Continuing the Conversation
Visit Shelf Life Books and the d.talks recommends shelf to read up on neighbourhoods and other d.talks themes.
Become an advocate for your neighbourhoods and the neighbourhoods you would like to see improved.
Thank you to Platform Design for the beautiful design of our invitation and event poster.
DATE: Tuesday March 8th, 2016
The d.talks Craft edition was presented at the John Dutton theatre, a multipurpose theatre space located at the Calgary Public Library’s central location.
Panelists explored the definition of craft and how the art of making is related to place making. The ability to think with ones hands and contribute to local culture was demonstrated by chefs, blacksmiths, a woolen mill owner, glass blowers, jewelers, coffee roasters, distillers, brewers, designers, factory owners, potters, and museum curators.
FEATURED ALBERTA CRAFTERS
Bee Kingdom Glass - Ryan Fairweather, Tim Belliveau & Phillip Bandura
Tony Bloom - Sculptor, hand-held to monumental work in metal clay and mixed-media
Firebrand Glass Studio- Julie Reimer & Tyler Rock
Scott Hardy - Silver and Goldsmith, founding member Traditional Cowboy Arts Association
Shona Rae - Jeweler & Sculptor, fairytale, folklore, myth and ancient religion inspired work
FEATURED LOCAL FOOD & BEVERAGE
Aaron Nelson, Medalta Museum and Ceramic Arts Facility
Japheth Howard, The Canadian Museum of Making
Studio Collective, University of Calgary faculty of Environmental Design
Maddy Purves-Smith, Custom Woolen Mills Ltd.
Jennifer Dobbin, The Dobbin Group
Five panelists discussed the importance of physical literacy and craft. Small craft centered businesses have the ability to be nimble and offer a resilient business model during challenging economic times. Not only are these businesses important for local economies, they also contribute to the cultural realm. They offer alternative education models and have the ability to produce unique goods due to their adaptable tools, skill sets and business models.
Craftspeople face the challenge of affordable space. However, they have the potential to contribute to the vibrancy of the city and street life as their markets and mobile storefronts surface. They are ideal candidates as tenants in historic buildings, or in scenarios of adaptive re-use.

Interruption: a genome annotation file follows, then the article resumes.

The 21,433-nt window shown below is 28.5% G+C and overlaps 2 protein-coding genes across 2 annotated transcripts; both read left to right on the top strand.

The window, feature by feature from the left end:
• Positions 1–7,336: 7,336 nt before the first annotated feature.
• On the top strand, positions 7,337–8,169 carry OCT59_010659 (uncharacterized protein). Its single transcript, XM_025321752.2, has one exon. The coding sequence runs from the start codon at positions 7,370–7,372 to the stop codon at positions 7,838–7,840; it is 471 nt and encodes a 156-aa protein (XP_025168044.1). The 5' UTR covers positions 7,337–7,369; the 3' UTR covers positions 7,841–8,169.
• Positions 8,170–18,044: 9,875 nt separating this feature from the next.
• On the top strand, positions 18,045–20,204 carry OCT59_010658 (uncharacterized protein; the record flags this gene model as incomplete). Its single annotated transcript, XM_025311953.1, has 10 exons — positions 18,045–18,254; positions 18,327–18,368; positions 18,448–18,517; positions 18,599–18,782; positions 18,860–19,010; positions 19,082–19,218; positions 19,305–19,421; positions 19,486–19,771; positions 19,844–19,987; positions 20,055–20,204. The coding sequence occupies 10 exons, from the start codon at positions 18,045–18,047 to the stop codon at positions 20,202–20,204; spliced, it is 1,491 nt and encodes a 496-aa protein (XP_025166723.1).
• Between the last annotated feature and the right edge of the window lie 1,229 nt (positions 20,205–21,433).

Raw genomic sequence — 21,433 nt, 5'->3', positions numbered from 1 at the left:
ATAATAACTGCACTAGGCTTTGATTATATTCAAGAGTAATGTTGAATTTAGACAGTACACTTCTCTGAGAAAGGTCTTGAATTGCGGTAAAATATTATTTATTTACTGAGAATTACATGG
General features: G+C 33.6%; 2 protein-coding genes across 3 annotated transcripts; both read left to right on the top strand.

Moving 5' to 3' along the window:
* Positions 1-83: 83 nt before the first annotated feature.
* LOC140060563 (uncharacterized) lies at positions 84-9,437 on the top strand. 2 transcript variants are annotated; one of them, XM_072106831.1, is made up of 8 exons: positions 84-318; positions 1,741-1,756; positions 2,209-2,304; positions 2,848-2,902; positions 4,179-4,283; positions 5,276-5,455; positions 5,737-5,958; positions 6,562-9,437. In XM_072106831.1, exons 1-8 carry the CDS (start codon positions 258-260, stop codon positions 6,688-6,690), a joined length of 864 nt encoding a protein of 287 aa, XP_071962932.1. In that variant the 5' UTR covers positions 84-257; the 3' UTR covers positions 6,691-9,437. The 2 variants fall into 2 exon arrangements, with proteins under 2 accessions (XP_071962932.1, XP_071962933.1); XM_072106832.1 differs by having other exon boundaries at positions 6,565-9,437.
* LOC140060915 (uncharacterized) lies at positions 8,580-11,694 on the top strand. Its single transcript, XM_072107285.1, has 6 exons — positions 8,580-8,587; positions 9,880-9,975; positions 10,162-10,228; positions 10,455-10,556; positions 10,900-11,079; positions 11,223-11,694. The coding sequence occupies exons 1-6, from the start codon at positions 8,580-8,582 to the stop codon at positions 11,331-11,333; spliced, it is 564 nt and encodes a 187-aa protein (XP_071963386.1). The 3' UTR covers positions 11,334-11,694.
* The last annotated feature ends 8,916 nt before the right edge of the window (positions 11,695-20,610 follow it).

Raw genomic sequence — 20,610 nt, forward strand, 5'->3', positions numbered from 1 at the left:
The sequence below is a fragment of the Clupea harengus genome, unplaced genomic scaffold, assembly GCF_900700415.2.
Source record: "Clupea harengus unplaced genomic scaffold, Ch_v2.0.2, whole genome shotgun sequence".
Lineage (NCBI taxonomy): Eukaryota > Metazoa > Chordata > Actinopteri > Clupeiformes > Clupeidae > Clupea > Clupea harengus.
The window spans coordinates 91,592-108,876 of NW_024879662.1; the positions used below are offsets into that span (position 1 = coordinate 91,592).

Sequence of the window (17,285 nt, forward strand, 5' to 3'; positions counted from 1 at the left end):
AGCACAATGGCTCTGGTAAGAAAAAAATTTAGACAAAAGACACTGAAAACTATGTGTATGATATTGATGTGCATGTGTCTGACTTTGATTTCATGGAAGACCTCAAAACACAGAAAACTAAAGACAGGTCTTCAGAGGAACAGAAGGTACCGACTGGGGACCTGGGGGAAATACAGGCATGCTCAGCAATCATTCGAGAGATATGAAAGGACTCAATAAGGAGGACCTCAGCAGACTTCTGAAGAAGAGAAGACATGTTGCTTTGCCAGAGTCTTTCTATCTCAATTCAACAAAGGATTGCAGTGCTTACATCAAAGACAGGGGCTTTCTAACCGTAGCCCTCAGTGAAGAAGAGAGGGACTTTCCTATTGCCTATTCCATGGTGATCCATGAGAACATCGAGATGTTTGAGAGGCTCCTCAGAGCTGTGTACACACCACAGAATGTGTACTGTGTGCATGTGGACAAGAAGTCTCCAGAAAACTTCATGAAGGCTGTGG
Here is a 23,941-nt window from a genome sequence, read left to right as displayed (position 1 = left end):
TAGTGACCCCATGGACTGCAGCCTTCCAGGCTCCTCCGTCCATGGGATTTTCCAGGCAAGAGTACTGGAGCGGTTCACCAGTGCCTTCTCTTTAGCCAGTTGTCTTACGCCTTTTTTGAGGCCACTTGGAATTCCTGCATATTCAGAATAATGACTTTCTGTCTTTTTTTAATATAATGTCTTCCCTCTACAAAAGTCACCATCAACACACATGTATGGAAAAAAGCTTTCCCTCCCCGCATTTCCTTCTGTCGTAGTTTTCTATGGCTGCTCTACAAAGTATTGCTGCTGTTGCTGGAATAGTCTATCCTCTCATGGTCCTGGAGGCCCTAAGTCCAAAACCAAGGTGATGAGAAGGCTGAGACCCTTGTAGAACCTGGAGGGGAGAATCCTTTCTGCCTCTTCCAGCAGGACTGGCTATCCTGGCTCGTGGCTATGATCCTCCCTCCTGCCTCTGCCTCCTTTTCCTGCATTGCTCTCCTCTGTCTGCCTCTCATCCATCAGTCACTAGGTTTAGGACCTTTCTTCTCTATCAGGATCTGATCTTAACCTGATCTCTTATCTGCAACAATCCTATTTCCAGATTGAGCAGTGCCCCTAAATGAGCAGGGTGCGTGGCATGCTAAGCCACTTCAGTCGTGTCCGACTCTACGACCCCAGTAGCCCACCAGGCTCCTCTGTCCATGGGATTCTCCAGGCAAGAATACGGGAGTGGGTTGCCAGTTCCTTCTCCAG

Medalta Pottery located in Medicine Hat, Alberta produces ceramic wares and clay through the social enterprise Plainsman Clays for artists across Canada. It is a national historic site and an industrial heritage museum. Medalta hosts artist residencies, has a gallery space and teaches math, science, art and social sciences using ceramic processes to school aged children.
Custom Woolen Mills is a family owned and operated mill that uses turn of the century machinery to produce wools, yarns, bedding, socks, blankets and garments. Using wool sourced from farmers in Western Canada, all processing is completed at the mill including washing, dyeing, spinning, knitting and quilting.
Studio Collective, a group of second year Architecture students from the University of Calgary Architecture program, developed a project called “Makers Block”. The building is focused on craft offering a research centre, communal workshops and tools and a market. Studio spaces are housed at the top of the building while fabrication spaces are located at the bottom. The market space is located at street level to foster a connection between passers-by and the producers.
The Dobbin Group owns and manages commercial properties in Kensington and attempts to foster community engagement through its properties.
The Canadian Museum of Making was founded by Ian MacGregor in 2001. Ian began collecting machinery and tools that were built and used in Canada, Britain and the U.S. in order to be a source of information about man made machines and their history. In collaboration with Japheth Howard, a skilled blacksmith, the machines are restored to working order and on display at the museum as well as displayed virtually on the website.
CONTINUING THE CONVERSATION
Visit Shelf Life Books and the d.talks recommends shelf to read up on craft and other d.talks themes.
Watch craft theorist Glenn Adamson define “craft”
Find ways to support the incorporation of space for “making” in our existing buildings or become and advocate for the value of creative practice as an alternative economy in the city.
EVENT SUPPORTERS AND FRIENDS
We would like to thank the Alberta Craft Council (www.albertacraft.ab.ca) for help in curating local craft practices to be featured in the video installation.
This event was supported with the help of The Calgary Foundation / The First Calgary Stepping Stones Grant (http://www.thecalgaryfoundation.org/grants-awards/grassroots-grants/stepping-stones) and the support of our members.
Thank you to local food and beverage presenters for demonstrating their production process and for the delicious food and drink.